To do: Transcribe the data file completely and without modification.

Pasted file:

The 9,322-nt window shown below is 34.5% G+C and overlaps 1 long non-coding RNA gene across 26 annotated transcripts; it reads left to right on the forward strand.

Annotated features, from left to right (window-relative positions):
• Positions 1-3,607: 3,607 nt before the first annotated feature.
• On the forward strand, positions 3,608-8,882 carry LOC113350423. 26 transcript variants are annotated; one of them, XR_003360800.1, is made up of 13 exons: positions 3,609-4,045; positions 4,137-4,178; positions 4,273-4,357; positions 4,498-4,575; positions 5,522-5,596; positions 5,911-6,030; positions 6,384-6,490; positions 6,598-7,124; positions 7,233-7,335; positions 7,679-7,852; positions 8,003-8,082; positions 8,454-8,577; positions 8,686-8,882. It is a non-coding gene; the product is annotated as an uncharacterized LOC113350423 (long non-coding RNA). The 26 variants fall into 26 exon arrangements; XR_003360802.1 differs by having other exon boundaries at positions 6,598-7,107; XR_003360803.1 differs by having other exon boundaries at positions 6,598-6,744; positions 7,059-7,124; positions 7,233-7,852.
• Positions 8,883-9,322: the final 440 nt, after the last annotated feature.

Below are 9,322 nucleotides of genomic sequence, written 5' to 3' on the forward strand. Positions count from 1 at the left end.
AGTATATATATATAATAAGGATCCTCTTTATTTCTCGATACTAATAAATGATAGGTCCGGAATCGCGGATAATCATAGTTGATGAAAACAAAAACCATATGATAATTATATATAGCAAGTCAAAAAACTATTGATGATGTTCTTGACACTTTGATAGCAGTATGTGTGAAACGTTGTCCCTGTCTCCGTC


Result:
The 9,322-nt window shown below is 34.5% G+C and overlaps 1 long non-coding RNA gene across 26 annotated transcripts; it reads left to right on the forward strand.

Annotated features, from left to right (window-relative positions):
• Positions 1-3,607: 3,607 nt before the first annotated feature.
• On the forward strand, positions 3,608-8,882 carry LOC113350423. 26 transcript variants are annotated; one of them, XR_003360800.1, is made up of 13 exons: positions 3,609-4,045; positions 4,137-4,178; positions 4,273-4,357; positions 4,498-4,575; positions 5,522-5,596; positions 5,911-6,030; positions 6,384-6,490; positions 6,598-7,124; positions 7,233-7,335; positions 7,679-7,852; positions 8,003-8,082; positions 8,454-8,577; positions 8,686-8,882. It is a non-coding gene; the product is annotated as an uncharacterized LOC113350423 (long non-coding RNA). The 26 variants fall into 26 exon arrangements; XR_003360802.1 differs by having other exon boundaries at positions 6,598-7,107; XR_003360803.1 differs by having other exon boundaries at positions 6,598-6,744; positions 7,059-7,124; positions 7,233-7,852.
• Positions 8,883-9,322: the final 440 nt, after the last annotated feature.

Below are 9,322 nucleotides of genomic sequence, written 5' to 3' on the forward strand. Positions count from 1 at the left end.
AGTATATATATATAATAAGGATCCTCTTTATTTCTCGATACTAATAAATGATAGGTCCGGAATCGCGGATAATCATAGTTGATGAAAACAAAAACCATATGATAATTATATATAGCAAGTCAAAAAACTATTGATGATGTTCTTGACACTTTGATAGCAGTATGTGTGAAACGTTGTCCCTGTCTCCGTC